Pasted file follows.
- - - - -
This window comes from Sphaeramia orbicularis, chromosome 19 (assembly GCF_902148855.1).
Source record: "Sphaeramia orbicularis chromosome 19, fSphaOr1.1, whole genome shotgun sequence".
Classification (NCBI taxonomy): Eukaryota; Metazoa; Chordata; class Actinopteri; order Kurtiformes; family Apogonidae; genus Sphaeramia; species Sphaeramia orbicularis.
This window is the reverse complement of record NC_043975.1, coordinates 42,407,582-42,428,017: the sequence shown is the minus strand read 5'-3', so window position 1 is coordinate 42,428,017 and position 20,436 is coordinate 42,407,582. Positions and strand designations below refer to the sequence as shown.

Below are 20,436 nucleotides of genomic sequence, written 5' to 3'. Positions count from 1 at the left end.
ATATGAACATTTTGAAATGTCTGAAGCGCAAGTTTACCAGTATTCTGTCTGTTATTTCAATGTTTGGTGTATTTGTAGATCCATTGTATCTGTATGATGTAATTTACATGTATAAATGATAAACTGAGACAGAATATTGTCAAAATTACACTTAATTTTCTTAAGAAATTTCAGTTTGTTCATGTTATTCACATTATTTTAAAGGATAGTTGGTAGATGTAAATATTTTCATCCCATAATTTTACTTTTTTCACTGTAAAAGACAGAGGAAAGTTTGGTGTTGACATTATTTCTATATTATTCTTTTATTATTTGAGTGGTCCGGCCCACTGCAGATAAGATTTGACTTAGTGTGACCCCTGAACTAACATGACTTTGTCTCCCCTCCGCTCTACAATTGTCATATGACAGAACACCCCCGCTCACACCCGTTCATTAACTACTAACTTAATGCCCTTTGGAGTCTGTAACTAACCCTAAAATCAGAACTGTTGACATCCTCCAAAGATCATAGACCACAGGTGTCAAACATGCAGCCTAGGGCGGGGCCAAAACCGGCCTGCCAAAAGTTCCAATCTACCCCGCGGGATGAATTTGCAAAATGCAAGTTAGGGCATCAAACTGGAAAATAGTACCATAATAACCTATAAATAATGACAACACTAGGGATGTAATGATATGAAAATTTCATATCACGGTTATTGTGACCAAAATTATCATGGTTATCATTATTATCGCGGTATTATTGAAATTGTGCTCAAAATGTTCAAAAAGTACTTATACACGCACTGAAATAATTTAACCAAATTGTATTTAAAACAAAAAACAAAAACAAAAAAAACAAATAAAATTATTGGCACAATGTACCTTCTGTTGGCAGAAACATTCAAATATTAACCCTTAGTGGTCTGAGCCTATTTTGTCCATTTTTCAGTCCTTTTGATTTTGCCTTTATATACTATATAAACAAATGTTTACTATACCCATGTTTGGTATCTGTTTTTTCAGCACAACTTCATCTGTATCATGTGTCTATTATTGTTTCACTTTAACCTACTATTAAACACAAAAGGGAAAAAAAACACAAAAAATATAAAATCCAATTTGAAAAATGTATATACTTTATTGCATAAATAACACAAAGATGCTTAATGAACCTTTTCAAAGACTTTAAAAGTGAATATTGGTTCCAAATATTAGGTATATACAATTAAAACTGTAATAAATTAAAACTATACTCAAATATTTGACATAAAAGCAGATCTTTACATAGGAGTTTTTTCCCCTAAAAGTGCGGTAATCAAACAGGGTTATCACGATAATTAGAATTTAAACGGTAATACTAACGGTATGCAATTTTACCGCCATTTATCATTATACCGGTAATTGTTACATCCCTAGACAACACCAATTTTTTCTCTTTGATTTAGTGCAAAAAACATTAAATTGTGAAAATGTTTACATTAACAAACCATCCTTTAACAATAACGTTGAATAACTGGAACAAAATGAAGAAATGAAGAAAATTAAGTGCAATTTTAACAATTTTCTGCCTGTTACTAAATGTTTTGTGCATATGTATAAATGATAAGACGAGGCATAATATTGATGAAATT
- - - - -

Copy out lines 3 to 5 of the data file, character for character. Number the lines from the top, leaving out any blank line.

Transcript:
Classification (NCBI taxonomy): Eukaryota; Metazoa; Chordata; class Actinopteri; order Kurtiformes; family Apogonidae; genus Sphaeramia; species Sphaeramia orbicularis.
This window is the reverse complement of record NC_043975.1, coordinates 42,407,582-42,428,017: the sequence shown is the minus strand read 5'-3', so window position 1 is coordinate 42,428,017 and position 20,436 is coordinate 42,407,582. Positions and strand designations below refer to the sequence as shown.

Below are 20,436 nucleotides of genomic sequence, written 5' to 3'. Positions count from 1 at the left end.